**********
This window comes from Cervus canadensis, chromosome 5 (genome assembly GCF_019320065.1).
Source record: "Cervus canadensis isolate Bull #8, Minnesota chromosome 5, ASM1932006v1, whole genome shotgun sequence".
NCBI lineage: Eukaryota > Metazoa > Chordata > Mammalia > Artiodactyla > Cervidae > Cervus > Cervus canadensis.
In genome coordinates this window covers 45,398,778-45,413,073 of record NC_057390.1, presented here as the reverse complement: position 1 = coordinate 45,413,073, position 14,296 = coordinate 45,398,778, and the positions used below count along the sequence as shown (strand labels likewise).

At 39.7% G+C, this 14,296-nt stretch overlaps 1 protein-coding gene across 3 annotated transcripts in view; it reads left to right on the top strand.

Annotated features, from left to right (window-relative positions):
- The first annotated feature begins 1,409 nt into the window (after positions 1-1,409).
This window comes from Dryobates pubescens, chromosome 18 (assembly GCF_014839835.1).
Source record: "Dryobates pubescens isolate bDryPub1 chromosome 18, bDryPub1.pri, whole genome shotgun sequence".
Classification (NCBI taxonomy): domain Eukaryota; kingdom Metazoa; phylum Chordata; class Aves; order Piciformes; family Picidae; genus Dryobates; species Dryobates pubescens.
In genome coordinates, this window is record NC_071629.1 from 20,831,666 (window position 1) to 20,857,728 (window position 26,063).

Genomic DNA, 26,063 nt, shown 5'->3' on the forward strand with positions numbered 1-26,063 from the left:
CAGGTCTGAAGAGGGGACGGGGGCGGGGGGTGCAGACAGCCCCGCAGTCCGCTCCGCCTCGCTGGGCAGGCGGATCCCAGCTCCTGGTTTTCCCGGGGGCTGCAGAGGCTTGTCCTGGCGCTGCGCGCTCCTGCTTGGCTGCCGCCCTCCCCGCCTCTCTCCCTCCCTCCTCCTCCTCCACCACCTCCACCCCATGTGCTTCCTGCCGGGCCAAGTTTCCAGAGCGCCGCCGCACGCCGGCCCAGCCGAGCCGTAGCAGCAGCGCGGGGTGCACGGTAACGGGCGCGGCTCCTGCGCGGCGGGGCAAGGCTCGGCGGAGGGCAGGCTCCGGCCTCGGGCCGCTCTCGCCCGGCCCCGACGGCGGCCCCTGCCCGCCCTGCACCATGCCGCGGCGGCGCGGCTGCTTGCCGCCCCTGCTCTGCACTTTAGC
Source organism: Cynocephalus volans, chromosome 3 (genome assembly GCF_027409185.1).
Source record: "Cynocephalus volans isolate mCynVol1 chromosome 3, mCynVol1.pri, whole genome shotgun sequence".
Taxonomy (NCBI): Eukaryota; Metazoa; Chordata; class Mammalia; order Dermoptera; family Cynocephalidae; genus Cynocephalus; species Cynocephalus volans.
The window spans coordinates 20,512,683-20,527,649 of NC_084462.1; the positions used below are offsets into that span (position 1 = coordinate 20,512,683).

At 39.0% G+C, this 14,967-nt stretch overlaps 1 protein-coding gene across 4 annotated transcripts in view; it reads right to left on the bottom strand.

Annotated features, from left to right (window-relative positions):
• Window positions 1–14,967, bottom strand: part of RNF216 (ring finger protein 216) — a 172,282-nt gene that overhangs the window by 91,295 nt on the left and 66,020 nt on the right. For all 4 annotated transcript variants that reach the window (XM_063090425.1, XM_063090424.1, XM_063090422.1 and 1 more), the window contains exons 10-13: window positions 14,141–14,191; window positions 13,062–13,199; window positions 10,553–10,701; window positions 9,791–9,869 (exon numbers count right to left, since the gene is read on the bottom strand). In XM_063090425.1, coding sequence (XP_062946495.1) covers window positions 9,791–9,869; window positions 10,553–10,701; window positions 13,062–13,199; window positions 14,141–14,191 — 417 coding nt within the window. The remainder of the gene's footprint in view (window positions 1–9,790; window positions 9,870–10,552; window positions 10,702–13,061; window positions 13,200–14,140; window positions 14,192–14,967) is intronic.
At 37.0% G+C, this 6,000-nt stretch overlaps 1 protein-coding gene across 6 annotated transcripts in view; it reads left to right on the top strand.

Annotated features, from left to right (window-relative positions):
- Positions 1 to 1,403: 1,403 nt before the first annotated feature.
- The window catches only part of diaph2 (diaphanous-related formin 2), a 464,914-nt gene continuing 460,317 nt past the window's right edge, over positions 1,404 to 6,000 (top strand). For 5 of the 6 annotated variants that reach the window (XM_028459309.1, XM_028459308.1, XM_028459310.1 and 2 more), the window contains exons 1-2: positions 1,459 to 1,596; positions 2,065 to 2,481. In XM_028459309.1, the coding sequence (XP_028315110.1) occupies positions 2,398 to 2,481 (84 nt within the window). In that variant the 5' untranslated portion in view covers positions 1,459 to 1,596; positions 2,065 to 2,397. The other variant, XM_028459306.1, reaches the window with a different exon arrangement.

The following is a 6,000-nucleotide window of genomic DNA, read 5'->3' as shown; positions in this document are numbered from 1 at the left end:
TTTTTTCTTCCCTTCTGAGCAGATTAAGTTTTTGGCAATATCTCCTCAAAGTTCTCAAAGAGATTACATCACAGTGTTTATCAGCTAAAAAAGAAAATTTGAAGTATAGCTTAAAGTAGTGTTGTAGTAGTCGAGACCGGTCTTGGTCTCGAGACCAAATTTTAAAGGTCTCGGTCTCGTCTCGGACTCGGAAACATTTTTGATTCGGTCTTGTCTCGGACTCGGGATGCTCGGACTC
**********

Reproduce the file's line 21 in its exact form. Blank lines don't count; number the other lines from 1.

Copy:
At 37.0% G+C, this 6,000-nt stretch overlaps 1 protein-coding gene across 6 annotated transcripts in view; it reads left to right on the top strand.